A candle is a system and, like most systems, is made of many parts. In this case wax, wick, dye, fragrance, container and/or shape.

To me, hot throw is primarily the function of the wax and fragrance combination. I have always developed and used wax that have a wide range of carbon distribution and a moderate melt point, ranging from 130 – 140F.

It is important that the carbon distribution of a wax does not have many “holes” in it. By this I mean that it has a complete range for example of C15 – C30 including 15, 16, 17…..29, 30.

My house blend was composed of 130 MP FRP, 140 MP FRP, 180 MP Microcrystalline and Petrolatum. This wide range insured that there were no gaps, and if there was, the petrolatum would fill them in.

When soy came into play that changed the way most people looked at wax. Soy waxes tend to have a real wide distribution, with a few “holes” in it. This is why you see the fat bloom or cauliflower look in some candles. This can be controlled by adding different levels of hydrogenated material (hydrogenation controls the amount of “oil” left in the wax). When you mix partial and fully hydrogenated soy wax it closes some of the holes.

I alway used beeswax for the same reason I used petrolatum; because of its wide distribution. Bottom line, if you have an evenly distributed wax base you are heading in the right direction to create a good hot throw.
I may be one of the only people left out there who even think this deeply about this but I feel that prices and competition have led to companies losing sight of making the right product instead of the right price.
Then, of course, you need to have a properly developed fragrance. I am not as well versed in the chemistry of the building fragrance but having worked with most of the major fragrance houses in the past, here is my opinion.

This industry, too, has been tainted by the need for price over the need for the right fragrance. When I did development work for Avon and SC Johnson, there was no focus on price, just quality. So I saw first hand the difference between a $25.00 and an $8.00 fragrance. A proper fragrance has top, middle and bottom notes built in. All of these together give the sensory smell of what the
label says it is. It is important that these are balanced, if the lighter notes are all made of strawberry then after the candle is burned for 4-6 hours, that layer of wax looses its essence of Strawberry. It is important that all the layers support the top notes.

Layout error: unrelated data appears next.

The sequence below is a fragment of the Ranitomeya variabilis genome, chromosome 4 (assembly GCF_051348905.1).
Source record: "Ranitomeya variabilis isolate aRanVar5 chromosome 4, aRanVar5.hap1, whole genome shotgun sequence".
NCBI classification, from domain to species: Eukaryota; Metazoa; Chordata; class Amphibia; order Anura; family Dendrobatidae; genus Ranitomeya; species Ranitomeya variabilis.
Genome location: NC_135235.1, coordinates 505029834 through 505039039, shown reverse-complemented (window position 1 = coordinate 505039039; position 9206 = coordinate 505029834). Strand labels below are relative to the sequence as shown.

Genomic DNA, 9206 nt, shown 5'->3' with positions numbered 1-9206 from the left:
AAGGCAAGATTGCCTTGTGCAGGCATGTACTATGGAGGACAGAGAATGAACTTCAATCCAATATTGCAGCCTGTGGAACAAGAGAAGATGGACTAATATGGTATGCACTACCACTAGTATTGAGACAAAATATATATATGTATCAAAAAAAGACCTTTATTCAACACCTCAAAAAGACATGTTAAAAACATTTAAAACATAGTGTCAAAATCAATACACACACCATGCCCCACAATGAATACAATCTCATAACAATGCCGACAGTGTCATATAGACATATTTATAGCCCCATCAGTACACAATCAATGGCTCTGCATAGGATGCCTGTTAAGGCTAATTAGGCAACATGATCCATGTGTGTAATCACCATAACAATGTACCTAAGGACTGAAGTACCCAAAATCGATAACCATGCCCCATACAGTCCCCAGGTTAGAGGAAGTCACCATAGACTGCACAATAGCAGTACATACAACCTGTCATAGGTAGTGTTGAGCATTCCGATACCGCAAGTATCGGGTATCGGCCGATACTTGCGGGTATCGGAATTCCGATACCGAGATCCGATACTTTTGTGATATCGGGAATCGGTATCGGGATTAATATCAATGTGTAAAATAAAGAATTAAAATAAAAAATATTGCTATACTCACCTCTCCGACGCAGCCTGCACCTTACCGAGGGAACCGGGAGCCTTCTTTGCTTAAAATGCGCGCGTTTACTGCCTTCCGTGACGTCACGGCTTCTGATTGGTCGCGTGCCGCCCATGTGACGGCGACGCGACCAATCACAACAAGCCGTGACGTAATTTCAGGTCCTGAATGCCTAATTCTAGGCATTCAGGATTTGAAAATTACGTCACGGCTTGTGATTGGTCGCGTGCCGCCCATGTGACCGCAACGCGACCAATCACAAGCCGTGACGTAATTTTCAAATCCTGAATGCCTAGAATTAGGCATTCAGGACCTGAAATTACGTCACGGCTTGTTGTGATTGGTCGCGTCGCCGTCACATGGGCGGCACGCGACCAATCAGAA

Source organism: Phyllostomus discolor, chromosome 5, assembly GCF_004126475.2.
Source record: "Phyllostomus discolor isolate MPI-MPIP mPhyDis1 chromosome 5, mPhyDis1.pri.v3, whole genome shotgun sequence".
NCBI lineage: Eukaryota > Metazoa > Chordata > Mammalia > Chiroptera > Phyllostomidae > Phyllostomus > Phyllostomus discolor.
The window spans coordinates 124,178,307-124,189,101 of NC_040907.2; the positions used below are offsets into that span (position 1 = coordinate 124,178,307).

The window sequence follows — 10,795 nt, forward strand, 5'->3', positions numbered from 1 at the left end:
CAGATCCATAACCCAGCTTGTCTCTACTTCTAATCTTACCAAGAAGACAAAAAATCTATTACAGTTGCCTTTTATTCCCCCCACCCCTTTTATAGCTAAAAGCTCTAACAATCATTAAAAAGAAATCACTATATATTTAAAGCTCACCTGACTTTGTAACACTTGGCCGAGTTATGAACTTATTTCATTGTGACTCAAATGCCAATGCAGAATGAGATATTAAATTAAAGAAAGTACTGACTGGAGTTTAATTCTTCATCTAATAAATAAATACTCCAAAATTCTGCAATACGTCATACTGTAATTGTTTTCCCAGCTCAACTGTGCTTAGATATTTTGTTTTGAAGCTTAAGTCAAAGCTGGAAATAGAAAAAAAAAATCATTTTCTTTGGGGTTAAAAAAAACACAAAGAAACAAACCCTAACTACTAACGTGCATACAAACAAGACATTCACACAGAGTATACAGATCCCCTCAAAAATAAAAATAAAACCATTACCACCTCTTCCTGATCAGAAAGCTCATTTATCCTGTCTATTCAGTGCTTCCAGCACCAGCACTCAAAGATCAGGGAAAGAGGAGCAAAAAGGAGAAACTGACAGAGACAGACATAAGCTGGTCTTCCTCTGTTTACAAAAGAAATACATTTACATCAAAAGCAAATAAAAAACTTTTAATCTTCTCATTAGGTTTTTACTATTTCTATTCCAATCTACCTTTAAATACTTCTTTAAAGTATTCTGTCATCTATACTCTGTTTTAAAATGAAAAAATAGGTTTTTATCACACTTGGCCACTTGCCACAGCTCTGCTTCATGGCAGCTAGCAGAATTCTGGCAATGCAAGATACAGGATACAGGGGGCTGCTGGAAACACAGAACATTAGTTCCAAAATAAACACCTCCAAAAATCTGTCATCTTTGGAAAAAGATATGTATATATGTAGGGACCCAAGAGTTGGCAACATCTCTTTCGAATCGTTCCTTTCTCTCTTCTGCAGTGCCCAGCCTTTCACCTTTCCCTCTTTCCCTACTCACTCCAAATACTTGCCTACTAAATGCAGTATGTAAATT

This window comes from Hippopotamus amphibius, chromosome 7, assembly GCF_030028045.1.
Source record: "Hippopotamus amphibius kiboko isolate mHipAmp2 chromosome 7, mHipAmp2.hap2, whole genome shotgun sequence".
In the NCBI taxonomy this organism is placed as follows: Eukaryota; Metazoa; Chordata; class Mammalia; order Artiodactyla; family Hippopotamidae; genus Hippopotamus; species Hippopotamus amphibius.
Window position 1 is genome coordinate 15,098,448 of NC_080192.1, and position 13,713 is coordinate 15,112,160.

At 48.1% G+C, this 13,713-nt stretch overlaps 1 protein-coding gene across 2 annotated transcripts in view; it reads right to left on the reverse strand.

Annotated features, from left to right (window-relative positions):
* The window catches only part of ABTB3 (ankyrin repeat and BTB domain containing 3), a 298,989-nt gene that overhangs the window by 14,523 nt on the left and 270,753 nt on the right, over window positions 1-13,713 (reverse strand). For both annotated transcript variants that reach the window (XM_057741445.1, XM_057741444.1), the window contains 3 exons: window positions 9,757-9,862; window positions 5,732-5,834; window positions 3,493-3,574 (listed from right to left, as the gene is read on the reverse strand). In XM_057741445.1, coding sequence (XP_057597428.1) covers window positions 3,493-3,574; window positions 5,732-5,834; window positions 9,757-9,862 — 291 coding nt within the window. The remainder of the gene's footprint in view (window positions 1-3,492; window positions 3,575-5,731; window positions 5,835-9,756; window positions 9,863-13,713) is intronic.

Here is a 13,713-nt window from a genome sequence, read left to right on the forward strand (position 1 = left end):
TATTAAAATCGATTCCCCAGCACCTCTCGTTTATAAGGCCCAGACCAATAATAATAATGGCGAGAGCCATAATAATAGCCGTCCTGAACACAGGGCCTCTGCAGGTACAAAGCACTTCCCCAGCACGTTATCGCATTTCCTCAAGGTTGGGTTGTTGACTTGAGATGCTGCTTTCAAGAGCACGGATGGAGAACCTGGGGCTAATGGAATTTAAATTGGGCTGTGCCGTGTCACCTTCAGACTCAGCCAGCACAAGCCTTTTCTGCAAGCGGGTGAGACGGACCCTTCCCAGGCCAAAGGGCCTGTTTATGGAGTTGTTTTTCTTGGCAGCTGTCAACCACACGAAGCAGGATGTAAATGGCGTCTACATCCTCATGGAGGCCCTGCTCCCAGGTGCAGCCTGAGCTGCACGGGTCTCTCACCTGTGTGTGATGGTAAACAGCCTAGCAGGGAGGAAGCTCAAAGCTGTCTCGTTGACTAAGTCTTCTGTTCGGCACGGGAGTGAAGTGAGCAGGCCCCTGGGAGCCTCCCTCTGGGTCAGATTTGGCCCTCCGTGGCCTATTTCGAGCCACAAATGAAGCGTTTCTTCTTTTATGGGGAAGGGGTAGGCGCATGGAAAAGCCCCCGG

One of my “favorite” discoveries is that some fragrances have a fecal note..that’s right poop! This added a bottom note that supported the top notes and if balanced wrong just smelled like s@%t, lol.
My favorite part, of course, is the wick or, more importantly, how the candle burns. The poor wick always gets the blame; when in fact this is the most stable and purest part of the system. Most wicks are 100% nice clean cotton or other single part material e.g. paper, rayon, etc. A wick can only perform with the fuel that it is being fed. If you put dirty gas in your lawnmower then it will
perform poorly.

Ironically I have the least to say about the wick because, in essence, it is a simple machine that, when uninhibited by poorly developed waxes, color, fragrance and containers will ALWAYS perform to its fullest potential.
In conclusion, I have found that all of my success in formulating the proper candle consisted of the following criteria:

  1. Proper wax blend (as described above)
  2. Properly formulated fragrance…not just cheap
  3. A wick chosen that, when burned in just the wax base alone is not greatly reduced when dye, fragrance and container are introduced. These sometimes increase the performance; which I consider more of a positive, unless it becomes too hot or uncontrollable.
  4. Proper container shape and size. I feel that the container should contribute positively the melting of the wax pool. The wick alone may not be able to get a full melt pool so the container should also contribute. An improperly shaped container can be as big an influence as an improperly formulated wax or fragrance.
  5. A dye system that does not diminish the wicks potential. So many people “wick up” to beat this. The fact that there is a material in a dye that is non-combustible will not change, it will only burn, turn to black carbon and clog the wick.
  6. Slow and steady wins the race. The best candles I have seen and have made did NOT burn to the edges in the first, second or even fourth hour. Think about it this way. A candle fragrance is delicate and formulated to be released when the wax heated. When a candle burns hot and fast it is burning off the best parts of the fragrance and if it has a 1/2″ or more deep melt pool then you are creating even more modified wax. The idea of leaving “fresh” wax on the sides of the container when burning is two-fold. One, the wax pool is not overheated to the point where the fragrance is burned off and broken down and two, the fresh wax continues to replenish the melt pool with “full strength” fragrance as it melts down from the sides.